My twitter bio says “value investing & the humanities (esp Stoicism)” and I realize I have not made a single post on the humanities part so I thought a review of one of my favourite essays will be a good introduction. “On the Shortness of Life” is a moral essay by Seneca dated and addressed to a man named Paulinus (most likely his father in law) who was the superintendent for Rome’s grain supply at the time.
Seneca was a philosopher of the Stoic school. He is a complex character because he was tutor to the young emperor Nero, who had one of the worst reign’s in Roman history. A case of the student ignoring his teacher. Does the blame lie with the student or the tutor?It has also been speculated that Seneca was the wealthiest man in Rome during this time and might have used his political power to build this fortune. I do not particular find it at odds to be wealthy and espouse Stoic values of simple living. In fact, I think it shows him as both a philosopher/doer but all history is open to interpretation.
The Lindy effect is an idea I came across when reading Nassim Taleb’s “The Black Swan” way back when. According to Wikipedia it is the “concept that the future life expectancy of some non-perishable thing like a technology or an idea is proportional to its current age, so that every additional period of survival implies a longer remaining life expectancy.” For example, the idea that some Holy texts will be around in a 1000 years is backed by the fact that they’ve been around for 1000 years prior.
Seneca is Lindy because even though “On The Shortness Of Life” was written in 49 AD it is just as relevant today, maybe moreso. Below are my 10 favourite quotes from my favourite essay from my favourite philosopher.
“It’s not that we have a short time to live, but that we waste much of it.”
“Life, if you know how to use it, is long.”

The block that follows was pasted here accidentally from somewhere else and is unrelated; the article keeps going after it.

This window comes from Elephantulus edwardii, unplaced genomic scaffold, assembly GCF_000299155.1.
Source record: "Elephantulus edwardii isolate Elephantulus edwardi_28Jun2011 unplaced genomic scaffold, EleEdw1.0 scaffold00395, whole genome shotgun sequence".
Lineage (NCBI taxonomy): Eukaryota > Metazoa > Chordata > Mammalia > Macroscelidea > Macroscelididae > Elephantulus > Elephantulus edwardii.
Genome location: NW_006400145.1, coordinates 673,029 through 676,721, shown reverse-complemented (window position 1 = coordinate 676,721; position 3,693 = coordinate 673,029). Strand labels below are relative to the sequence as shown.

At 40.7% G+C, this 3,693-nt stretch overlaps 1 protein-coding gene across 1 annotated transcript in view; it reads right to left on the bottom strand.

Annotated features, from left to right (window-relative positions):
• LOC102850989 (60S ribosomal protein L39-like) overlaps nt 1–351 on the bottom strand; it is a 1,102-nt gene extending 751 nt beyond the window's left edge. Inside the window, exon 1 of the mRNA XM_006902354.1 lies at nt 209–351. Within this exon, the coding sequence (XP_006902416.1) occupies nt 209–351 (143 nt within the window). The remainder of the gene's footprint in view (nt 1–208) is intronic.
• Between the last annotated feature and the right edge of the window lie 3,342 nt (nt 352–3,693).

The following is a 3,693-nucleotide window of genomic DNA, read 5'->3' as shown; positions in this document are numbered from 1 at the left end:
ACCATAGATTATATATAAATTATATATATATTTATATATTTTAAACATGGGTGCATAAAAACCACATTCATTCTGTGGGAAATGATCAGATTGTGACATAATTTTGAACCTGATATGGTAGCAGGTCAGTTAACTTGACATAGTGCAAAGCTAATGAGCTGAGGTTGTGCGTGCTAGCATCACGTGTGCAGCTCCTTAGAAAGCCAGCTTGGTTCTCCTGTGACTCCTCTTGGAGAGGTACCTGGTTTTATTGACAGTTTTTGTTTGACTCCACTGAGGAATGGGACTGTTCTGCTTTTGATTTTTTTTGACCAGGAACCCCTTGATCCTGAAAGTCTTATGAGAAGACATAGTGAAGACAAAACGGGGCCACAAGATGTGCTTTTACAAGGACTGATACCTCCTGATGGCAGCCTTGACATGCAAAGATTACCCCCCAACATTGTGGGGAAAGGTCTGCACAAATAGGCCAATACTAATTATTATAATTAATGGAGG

“No one lets anyone seize his estates, and if a trivial dispute arises about boundary lines, there’s a rush to stones and arms; but people let others trespass on their existence.”
“The distracted mind takes in nothing really deeply but rejects everything that is, so to speak, pounded into it.”
“But learning how to live takes a whole lifetime. The person who devotes every second of his time to his own needs and who organizes each day as if it were a complete life neither longs for nor is afraid of the next day.”
“In the midst of their solitude, and even though they’ve withdrawn from everyone, they are troubling company for themselves; their existence is to be termed not leisurely but one of idle preoccupation.”
“It was once the well-known failing of the Greeks to ask how many rowers Ulysses had, whether the Iliad or the Odyssey was written first, and also whether they belong to the same author, and other questions of the same stamp which, if you keep them to yourself, do nothing to improve your private knowledge; and if you divulge them, you’re made to appear not more learned but more annoying. And now this vacuous enthusiasm for acquiring useless knowledge has infected the Romans as well.”
“They obtain with great effort what they desire, and they anxiously hold on to what they’ve obtained; and meanwhile they give no consideration to time’s irretrievability.”
“You manage the revenues of the world, it is true, as scrupulously as you would a stranger’s, as diligently as you would your own, as conscientiously as you would the state’s. You win affection in a post in which it is hard to avoid being hated. Yet it is nevertheless better-believe me-to know the balance sheet of one’s own life than that of the public grain supply.”
“Some, after they’ve clambered up through a thousand indignities to arrive at the crowning dignity, are assailed by the wretched thought that all their toil has been for an inscription on an epitaph.”